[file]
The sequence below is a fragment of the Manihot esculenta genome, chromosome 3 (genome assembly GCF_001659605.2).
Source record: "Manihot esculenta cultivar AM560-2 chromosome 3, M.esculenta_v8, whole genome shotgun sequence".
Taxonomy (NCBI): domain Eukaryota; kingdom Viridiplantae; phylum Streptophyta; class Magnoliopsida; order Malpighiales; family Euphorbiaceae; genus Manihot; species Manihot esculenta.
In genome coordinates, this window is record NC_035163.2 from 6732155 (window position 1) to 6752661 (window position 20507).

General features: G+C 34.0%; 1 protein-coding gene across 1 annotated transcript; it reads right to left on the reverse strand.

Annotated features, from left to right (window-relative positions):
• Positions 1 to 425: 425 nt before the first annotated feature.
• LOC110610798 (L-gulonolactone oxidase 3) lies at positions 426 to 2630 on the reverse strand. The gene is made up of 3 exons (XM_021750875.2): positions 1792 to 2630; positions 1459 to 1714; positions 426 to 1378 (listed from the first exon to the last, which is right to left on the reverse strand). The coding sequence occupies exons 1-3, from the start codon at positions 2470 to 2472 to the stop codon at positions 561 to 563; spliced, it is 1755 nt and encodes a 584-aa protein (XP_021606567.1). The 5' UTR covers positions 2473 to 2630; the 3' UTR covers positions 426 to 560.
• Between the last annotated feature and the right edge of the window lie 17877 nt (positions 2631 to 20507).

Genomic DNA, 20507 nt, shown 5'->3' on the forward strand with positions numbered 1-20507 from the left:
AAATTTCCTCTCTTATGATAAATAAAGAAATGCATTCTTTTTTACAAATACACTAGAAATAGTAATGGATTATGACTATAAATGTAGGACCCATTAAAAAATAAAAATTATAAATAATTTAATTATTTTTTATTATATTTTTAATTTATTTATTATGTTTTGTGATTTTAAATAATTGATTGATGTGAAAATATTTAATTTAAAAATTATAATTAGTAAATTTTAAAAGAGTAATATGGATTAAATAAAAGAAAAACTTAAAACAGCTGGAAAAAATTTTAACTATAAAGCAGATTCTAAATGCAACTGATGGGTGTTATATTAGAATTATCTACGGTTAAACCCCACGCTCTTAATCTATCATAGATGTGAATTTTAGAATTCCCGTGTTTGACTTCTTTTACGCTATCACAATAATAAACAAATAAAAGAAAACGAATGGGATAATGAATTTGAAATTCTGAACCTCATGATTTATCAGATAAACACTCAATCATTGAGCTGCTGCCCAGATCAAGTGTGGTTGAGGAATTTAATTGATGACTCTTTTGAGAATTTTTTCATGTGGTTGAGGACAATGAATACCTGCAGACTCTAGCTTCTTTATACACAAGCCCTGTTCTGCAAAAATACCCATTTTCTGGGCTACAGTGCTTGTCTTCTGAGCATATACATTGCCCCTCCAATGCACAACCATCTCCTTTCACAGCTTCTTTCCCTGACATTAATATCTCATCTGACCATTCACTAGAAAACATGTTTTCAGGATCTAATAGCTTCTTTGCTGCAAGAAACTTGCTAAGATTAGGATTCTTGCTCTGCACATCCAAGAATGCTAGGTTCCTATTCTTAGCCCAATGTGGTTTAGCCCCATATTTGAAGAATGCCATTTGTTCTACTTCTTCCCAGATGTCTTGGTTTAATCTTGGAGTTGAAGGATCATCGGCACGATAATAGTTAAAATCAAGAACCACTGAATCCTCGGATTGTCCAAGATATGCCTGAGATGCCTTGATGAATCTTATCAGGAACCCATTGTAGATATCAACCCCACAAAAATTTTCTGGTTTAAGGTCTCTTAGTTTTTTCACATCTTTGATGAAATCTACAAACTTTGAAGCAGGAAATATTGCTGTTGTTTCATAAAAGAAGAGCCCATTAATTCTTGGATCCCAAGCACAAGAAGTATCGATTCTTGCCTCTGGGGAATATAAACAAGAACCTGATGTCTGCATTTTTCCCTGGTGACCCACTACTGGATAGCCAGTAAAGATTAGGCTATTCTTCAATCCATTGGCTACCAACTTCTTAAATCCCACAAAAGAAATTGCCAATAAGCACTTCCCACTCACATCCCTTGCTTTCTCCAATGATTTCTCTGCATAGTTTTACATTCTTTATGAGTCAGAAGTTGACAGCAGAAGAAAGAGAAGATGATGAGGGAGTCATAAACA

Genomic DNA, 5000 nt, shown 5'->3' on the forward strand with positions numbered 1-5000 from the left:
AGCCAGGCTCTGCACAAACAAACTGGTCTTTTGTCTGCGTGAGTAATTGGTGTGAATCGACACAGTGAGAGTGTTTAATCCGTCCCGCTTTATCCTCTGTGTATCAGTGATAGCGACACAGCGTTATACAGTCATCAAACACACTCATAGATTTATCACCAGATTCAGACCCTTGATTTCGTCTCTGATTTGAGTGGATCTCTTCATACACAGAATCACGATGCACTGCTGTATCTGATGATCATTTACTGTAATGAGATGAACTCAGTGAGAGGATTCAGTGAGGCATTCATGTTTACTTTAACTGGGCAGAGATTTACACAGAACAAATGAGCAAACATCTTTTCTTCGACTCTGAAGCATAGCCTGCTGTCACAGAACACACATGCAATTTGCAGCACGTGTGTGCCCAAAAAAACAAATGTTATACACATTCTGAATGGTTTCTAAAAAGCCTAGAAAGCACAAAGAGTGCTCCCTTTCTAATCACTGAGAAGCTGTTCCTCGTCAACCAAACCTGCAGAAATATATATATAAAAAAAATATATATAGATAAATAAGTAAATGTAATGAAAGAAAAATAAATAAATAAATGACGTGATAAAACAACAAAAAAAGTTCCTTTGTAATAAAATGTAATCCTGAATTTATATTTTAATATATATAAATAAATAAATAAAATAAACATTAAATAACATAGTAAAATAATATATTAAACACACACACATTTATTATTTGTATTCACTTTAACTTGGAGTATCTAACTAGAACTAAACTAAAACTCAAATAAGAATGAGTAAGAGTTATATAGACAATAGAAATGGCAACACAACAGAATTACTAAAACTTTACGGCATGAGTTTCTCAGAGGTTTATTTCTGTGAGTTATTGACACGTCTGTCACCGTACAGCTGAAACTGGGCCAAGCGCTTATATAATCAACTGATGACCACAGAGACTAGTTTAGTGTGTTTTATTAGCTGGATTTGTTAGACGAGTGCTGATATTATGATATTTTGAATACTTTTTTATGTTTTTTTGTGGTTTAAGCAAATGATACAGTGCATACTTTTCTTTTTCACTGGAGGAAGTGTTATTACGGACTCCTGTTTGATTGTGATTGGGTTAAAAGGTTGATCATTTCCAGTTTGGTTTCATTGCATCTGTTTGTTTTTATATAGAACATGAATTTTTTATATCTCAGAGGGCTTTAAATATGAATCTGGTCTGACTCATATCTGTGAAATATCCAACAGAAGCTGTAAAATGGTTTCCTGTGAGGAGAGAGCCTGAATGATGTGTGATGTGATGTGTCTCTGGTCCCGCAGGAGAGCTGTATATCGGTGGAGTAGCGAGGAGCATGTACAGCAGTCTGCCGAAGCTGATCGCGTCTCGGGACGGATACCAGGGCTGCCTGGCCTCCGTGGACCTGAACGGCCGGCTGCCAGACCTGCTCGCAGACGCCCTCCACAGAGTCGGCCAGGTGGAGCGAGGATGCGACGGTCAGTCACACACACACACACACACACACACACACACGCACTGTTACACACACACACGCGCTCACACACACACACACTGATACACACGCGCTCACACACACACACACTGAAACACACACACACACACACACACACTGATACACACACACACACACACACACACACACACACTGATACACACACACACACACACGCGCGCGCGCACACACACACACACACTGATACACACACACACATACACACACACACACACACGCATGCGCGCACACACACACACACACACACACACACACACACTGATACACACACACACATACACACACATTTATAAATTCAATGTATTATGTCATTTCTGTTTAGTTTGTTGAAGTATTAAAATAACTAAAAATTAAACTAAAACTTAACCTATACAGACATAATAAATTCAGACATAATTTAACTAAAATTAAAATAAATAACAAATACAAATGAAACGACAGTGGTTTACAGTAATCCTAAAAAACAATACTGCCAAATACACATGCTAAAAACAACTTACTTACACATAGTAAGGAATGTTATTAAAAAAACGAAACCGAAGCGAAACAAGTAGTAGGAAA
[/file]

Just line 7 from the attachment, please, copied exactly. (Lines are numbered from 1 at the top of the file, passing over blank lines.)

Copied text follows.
• Positions 1 to 425: 425 nt before the first annotated feature.